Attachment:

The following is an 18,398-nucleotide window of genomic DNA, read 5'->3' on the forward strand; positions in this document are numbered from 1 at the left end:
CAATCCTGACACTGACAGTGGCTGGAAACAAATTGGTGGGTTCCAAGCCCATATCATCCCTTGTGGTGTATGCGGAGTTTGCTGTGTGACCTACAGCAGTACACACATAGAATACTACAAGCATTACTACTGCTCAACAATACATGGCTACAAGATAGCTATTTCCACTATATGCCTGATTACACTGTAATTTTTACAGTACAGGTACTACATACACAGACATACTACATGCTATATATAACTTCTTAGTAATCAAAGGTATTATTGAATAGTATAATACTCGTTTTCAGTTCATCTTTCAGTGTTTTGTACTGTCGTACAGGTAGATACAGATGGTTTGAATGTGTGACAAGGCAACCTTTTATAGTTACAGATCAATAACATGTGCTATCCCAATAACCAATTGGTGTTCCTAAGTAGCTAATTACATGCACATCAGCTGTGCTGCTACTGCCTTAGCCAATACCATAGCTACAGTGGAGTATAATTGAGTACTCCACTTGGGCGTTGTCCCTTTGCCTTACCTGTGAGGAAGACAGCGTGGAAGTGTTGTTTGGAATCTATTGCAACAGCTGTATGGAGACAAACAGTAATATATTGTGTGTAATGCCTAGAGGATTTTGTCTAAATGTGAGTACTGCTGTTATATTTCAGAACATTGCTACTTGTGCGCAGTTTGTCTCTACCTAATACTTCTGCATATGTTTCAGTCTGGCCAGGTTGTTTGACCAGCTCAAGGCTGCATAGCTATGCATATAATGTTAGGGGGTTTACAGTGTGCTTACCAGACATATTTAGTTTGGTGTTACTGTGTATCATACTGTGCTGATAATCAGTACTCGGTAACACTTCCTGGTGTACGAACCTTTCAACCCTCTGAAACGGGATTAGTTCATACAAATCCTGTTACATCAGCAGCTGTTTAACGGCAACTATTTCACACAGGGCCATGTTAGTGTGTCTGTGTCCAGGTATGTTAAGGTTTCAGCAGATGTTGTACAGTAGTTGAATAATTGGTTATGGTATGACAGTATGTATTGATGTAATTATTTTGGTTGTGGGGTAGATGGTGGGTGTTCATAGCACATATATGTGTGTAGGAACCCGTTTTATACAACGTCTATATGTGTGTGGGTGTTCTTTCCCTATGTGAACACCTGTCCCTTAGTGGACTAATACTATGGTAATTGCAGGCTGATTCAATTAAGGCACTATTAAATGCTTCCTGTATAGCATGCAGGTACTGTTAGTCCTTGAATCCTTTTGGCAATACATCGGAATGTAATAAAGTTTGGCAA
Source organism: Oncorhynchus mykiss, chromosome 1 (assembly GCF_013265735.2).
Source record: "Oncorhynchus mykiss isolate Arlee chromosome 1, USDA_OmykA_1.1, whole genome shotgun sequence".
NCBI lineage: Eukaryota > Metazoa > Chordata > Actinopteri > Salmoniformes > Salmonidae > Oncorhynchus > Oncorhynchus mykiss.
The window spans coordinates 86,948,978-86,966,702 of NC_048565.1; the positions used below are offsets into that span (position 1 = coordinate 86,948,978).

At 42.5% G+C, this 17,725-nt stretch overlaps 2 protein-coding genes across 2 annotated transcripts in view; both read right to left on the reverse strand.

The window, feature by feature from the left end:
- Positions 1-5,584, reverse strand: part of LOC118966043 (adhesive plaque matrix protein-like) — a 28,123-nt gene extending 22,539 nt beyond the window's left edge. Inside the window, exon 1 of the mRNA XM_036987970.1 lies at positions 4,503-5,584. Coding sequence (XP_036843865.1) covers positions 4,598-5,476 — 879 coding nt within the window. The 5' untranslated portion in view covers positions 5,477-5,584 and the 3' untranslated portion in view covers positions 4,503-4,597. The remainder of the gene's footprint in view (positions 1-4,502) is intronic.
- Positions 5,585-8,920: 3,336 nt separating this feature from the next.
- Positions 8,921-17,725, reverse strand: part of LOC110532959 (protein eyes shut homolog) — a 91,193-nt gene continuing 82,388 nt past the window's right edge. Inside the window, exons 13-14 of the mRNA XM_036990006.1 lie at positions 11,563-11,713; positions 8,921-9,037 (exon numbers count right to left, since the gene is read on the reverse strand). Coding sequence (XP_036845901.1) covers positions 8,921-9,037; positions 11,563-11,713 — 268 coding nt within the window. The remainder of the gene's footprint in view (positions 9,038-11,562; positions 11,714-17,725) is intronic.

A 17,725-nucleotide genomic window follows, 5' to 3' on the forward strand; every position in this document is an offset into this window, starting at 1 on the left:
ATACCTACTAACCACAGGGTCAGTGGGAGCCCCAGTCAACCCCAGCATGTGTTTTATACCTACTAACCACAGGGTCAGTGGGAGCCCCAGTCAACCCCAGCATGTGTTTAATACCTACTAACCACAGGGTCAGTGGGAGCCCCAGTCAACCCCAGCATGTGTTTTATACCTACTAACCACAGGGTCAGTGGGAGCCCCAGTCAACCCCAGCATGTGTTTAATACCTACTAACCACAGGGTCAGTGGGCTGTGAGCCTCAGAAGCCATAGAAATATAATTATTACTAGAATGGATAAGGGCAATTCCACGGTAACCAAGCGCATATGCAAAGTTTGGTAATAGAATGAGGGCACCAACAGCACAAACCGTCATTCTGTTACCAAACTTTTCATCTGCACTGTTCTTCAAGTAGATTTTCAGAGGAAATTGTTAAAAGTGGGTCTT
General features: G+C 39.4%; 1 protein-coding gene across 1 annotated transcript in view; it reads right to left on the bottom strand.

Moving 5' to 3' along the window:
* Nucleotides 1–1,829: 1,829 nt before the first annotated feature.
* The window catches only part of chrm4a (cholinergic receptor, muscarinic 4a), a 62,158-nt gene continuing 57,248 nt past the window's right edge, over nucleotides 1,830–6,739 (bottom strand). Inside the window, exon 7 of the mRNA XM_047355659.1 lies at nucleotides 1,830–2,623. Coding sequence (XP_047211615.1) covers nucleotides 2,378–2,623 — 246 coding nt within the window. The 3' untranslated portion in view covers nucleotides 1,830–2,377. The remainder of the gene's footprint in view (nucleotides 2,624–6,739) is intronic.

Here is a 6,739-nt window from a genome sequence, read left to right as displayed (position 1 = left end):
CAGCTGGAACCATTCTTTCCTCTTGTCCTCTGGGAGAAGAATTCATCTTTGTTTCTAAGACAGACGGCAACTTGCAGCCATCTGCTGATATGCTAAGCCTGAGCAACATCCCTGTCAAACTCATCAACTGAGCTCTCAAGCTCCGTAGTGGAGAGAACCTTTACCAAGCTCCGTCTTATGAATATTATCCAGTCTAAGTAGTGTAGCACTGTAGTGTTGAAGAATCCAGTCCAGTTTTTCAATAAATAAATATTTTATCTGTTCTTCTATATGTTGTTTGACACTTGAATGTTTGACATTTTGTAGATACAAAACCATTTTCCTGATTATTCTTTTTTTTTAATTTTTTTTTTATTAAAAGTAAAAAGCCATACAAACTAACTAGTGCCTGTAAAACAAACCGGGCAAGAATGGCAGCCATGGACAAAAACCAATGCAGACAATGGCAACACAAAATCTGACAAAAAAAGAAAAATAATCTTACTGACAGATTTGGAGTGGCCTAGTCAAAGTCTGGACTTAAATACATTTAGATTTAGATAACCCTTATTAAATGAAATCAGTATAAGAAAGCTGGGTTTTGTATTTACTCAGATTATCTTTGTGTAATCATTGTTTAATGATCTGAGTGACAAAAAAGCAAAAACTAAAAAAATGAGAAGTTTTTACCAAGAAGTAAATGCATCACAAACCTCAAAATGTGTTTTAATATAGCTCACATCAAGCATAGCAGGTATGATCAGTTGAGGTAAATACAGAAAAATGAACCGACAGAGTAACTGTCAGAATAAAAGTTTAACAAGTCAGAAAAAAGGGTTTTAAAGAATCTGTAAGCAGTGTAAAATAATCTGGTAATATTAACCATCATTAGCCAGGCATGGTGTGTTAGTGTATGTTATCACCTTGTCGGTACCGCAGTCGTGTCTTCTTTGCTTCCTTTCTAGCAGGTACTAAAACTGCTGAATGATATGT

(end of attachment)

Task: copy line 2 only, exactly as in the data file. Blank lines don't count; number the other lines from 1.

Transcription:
CAATCCTGACACTGACAGTGGCTGGAAACAAATTGGTGGGTTCCAAGCCCATATCATCCCTTGTGGTGTATGCGGAGTTTGCTGTGTGACCTACAGCAGTACACACATAGAATACTACAAGCATTACTACTGCTCAACAATACATGGCTACAAGATAGCTATTTCCACTATATGCCTGATTACACTGTAATTTTTACAGTACAGGTACTACATACACAGACATACTACATGCTATATATAACTTCTTAGTAATCAAAGGTATTATTGAATAGTATAATACTCGTTTTCAGTTCATCTTTCAGTGTTTTGTACTGTCGTACAGGTAGATACAGATGGTTTGAATGTGTGACAAGGCAACCTTTTATAGTTACAGATCAATAACATGTGCTATCCCAATAACCAATTGGTGTTCCTAAGTAGCTAATTACATGCACATCAGCTGTGCTGCTACTGCCTTAGCCAATACCATAGCTACAGTGGAGTATAATTGAGTACTCCACTTGGGCGTTGTCCCTTTGCCTTACCTGTGAGGAAGACAGCGTGGAAGTGTTGTTTGGAATCTATTGCAACAGCTGTATGGAGACAAACAGTAATATATTGTGTGTAATGCCTAGAGGATTTTGTCTAAATGTGAGTACTGCTGTTATATTTCAGAACATTGCTACTTGTGCGCAGTTTGTCTCTACCTAATACTTCTGCATATGTTTCAGTCTGGCCAGGTTGTTTGACCAGCTCAAGGCTGCATAGCTATGCATATAATGTTAGGGGGTTTACAGTGTGCTTACCAGACATATTTAGTTTGGTGTTACTGTGTATCATACTGTGCTGATAATCAGTACTCGGTAACACTTCCTGGTGTACGAACCTTTCAACCCTCTGAAACGGGATTAGTTCATACAAATCCTGTTACATCAGCAGCTGTTTAACGGCAACTATTTCACACAGGGCCATGTTAGTGTGTCTGTGTCCAGGTATGTTAAGGTTTCAGCAGATGTTGTACAGTAGTTGAATAATTGGTTATGGTATGACAGTATGTATTGATGTAATTATTTTGGTTGTGGGGTAGATGGTGGGTGTTCATAGCACATATATGTGTGTAGGAACCCGTTTTATACAACGTCTATATGTGTGTGGGTGTTCTTTCCCTATGTGAACACCTGTCCCTTAGTGGACTAATACTATGGTAATTGCAGGCTGATTCAATTAAGGCACTATTAAATGCTTCCTGTATAGCATGCAGGTACTGTTAGTCCTTGAATCCTTTTGGCAATACATCGGAATGTAATAAAGTTTGGCAA